...and not a little scary. Working busily in a library on my laptop, a figure hurried in, black-clad and masked. It is rather horrible to be suddenlyconfronted with some one who will not reveal his or her face. I jumped for a moment.
My next thought: I must not, I dare not, show any fear. Even a slight expression of concern might get me into serious trouble.
She used computer next to mine and, without any of the usual exchange of smiles - absolutely impossible when masked - speedily clicked on to whatever she wanted, and then left. No face visible, only eyes in a slit above the fully masked face, and a vast black robe cloaking her to the floor.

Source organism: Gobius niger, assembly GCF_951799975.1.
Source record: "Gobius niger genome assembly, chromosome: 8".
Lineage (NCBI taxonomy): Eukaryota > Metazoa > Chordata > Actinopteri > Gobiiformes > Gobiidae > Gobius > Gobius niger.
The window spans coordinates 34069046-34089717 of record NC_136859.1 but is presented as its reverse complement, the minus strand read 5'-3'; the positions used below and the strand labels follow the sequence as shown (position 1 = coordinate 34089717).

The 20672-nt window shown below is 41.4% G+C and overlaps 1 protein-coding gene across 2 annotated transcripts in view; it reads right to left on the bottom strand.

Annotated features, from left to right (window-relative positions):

In everyday life, a masked face sends a message of hostility: in present circumstances it is particularly unpleasant. Probably the most fearsome thing, however, was my immediate realisation that if I were to show any normal fear or worry in the face of such hostility I could be punished. In theory at least, there is a possibility of the masked figure denouncing me for having shown an emotion she regarded as offensive and to demand that some form of official actio be taken against me.
I am rather glad that the tradition in whch I was brought up encouraged me not to give way to fear and not to make a fuss when something unpleasant suddenly came my way. This has stood me in good stead over the years and will continue to do so.
The Britain in which I learned these things was one in which no one could have imagined my need of it in these circumstances.